Down Memory Lane Once Again … Repeating Vols. II-20; VI-20 and X-20

This is supposed to be the IT age, the age of “Information Technology”. The problem is that the information being spewed out for public consumption is either inaccurate, incomplete or insincere. In a lengthy analysis of the economic conditions on the West Coast, the Regional Economic Briefing published by the Federal Reserve Bank of San Francisco included 31 graphs, a generous amount of charts and some authoritative comments on past and future developments. In all, the presentation required 12 full pages and had the appearance of a white paper rather than a “briefing”. But …. only 7 lines were devoted to the West Coast’s most important economic issue, the congestion that’s strangling port operations and the transportation infrastructure. The report, however, states that the situation has been “resolved”. Here’s what appears at the bottom of page 4 of the briefing:


– The backlog of inbound ships in Southern California generally has been resolved.
– Contacts at the Los Angeles port indicated that the bottlenecks were in part resolved by hiring new workers to handle the high volume of traffic.
– Shipping lines had responded to the bottlenecks by increasing their prices for ground and sea transport.

According to our contacts, transport lines have not lowered their prices as the backlogs have been resolved.”

So there you have it. Short and sweet. The backlogs have been resolved, according to “contacts”. Those contacts, of course, weren’t identified in the report, but just a few days ago at the Long Beach AAPA seminar, Mr. Philip Connors, Maersk’s Executive VP, saw things differently. After citing the port’s adverse capacity, he stated that the infrastructure limitations in the rail and trucking industries are even worse. “The real problem is infrastructure … It is, in my opinion, a national crisis”. How did the “contact” miss out on this assessment? Mr. Connors was one of the featured speakers at the AAPA seminal.

In nearby Oakland’s Marine Terminals is an acknowledged authority on West Coast congestion, Douglas Tilden, and he’s the one the Fed’s should have consulted. This is what he said:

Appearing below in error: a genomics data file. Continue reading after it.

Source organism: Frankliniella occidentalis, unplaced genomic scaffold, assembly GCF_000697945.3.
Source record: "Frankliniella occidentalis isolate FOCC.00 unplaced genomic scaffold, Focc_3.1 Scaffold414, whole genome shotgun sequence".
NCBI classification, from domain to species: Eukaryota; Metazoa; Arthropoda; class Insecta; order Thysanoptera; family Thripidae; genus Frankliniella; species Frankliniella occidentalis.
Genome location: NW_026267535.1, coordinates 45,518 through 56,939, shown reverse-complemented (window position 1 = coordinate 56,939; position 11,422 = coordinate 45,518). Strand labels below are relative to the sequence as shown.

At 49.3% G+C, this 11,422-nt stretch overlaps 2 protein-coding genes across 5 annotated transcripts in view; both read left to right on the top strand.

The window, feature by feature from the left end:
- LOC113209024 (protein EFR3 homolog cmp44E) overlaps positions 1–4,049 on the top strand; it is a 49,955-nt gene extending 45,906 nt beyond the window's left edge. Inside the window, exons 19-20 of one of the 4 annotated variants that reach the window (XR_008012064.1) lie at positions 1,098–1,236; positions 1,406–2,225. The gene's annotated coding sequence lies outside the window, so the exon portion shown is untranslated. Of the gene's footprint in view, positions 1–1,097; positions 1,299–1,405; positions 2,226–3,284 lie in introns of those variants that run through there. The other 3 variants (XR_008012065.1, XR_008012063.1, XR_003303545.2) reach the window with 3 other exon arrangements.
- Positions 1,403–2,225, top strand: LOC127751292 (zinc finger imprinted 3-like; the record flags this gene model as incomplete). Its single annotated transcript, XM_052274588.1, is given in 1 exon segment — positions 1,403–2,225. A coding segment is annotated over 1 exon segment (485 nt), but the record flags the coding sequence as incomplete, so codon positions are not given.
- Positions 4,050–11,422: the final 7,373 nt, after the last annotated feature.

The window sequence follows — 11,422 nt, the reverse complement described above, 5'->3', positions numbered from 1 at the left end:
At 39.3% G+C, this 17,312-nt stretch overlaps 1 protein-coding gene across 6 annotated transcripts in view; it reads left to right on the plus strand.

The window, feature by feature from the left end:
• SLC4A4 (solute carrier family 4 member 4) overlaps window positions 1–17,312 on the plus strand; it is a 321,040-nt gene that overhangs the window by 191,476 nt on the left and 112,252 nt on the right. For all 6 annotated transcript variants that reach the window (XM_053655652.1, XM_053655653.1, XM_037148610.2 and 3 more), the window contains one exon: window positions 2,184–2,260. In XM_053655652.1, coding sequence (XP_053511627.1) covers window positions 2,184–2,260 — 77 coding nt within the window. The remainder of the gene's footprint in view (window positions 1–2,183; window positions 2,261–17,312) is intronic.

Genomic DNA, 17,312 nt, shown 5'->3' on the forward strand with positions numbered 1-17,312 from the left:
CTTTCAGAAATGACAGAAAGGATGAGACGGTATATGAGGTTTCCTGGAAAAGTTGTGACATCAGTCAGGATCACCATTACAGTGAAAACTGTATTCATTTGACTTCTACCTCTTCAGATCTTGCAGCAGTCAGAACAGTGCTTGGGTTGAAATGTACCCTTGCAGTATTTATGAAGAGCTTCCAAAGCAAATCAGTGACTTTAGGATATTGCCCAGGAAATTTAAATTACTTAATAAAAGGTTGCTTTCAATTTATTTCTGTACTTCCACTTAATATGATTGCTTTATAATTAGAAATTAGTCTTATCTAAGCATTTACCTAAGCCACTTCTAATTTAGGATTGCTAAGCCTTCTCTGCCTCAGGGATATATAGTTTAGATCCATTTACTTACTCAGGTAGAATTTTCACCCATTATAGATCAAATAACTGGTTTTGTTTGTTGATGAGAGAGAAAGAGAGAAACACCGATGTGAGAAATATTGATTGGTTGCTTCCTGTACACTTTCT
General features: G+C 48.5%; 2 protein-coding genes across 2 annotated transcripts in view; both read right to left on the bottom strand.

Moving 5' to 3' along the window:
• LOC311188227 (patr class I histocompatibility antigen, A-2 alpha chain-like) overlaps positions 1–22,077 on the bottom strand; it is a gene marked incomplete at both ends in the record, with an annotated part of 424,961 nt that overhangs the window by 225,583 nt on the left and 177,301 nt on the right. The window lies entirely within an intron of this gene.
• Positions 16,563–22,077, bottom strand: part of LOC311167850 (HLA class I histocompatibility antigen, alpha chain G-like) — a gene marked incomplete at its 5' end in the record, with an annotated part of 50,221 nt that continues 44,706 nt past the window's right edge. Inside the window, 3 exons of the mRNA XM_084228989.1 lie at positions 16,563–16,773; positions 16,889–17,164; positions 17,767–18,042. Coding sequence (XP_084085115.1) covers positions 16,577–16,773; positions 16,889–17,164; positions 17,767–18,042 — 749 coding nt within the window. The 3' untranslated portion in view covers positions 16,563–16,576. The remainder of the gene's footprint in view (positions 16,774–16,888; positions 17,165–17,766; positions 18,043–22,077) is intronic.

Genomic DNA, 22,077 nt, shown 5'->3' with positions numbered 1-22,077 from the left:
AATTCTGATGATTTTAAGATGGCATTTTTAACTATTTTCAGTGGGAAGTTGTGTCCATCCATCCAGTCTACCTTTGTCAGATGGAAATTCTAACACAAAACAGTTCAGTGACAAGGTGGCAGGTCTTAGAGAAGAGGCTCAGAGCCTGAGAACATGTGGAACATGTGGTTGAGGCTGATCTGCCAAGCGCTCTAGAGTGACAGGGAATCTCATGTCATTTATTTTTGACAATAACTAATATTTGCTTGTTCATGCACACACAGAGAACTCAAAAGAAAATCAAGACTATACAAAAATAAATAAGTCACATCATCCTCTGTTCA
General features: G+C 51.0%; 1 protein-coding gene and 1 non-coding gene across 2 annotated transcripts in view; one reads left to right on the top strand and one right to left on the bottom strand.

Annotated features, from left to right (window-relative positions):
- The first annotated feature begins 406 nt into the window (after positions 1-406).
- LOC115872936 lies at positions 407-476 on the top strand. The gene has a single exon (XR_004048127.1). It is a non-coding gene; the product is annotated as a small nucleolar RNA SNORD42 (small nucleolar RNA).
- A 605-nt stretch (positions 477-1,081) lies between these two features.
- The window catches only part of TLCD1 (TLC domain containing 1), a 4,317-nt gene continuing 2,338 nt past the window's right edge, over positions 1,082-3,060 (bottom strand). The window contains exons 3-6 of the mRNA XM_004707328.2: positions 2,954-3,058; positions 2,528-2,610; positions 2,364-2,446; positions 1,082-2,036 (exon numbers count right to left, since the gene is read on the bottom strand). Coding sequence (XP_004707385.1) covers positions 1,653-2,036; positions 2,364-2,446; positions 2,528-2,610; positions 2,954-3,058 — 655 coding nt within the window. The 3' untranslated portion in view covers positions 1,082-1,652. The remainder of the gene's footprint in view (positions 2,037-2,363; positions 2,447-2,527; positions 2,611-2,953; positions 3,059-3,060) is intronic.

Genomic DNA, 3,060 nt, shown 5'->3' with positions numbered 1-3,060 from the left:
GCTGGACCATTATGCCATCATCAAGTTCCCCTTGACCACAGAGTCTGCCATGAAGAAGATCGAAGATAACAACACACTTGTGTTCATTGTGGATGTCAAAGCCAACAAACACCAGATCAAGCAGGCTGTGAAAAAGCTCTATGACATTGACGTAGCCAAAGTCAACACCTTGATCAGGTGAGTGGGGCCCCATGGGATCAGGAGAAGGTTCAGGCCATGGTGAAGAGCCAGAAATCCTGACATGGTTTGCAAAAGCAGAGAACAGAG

“2004 demonstrated once again the fragility of the international transportation system. The combinations of unexpectedly strong volumes out of China and issues with “right-sizing” the Southern California work force brought previously unimaginable delays to the movement of transPacific cargo … Other ports around the world struggled with congestion, but none suffered the level of disruptions of Southern California …We will definitely be faced with much broader issues in 2005″. [Makes you wonder on what other matters the Fed may have been led astray.]

[And TODAY we should be asking … on what other matters has the Fed been leading us astray?]
Down Memory Lane … five years ago today

(What we wrote in Vol. VI, Art. 20)

“The last thing you want is for the port to act as a bottleneck. Instead, ports must facilitate the rapid throughput of cargo … Many ports are now focused on megaships, but you can’t handle all of the growing traffic in big TEU vessels. Much of the movement toward larger ships and the ports’ competition for that traffic involves ego and the corporate fanning of feathers …

“There is a significant impact on the transportation infrastructure when ships with 6,000-plus TEUs call at a port. It places a great deal of pressure on the terminal, as well as the connecting highways and rails. It creates a peaking pressure, or spikes, in container throughput. Economically, megaships will best be served by limiting the number of ports at which they call. You lose the economies of scale when the load factors are not there.” – Commander Jon S. Helmick (1997)

“It’s a good news/bad news story … The ideal is to bring the containers off the ships and put them on rail. But the question is, what happens when vessels get too large? We have seen the same thing in other modes – whether in the length of trucks, railcars, flatcars, containers or planes. There comes a point when large vessels create problems. We may be at that point now with ocean vessels.

“Larger ships mean fewer ports of call, which means shippers have to transport containers over a longer distance to get to a port. There is also the question of putting all of our eggs in one basket from a risk standpoint. What if the ship breaks down? … Eventually, bigger ships may end up losing business to smaller ships.” – Don Cameron (1997)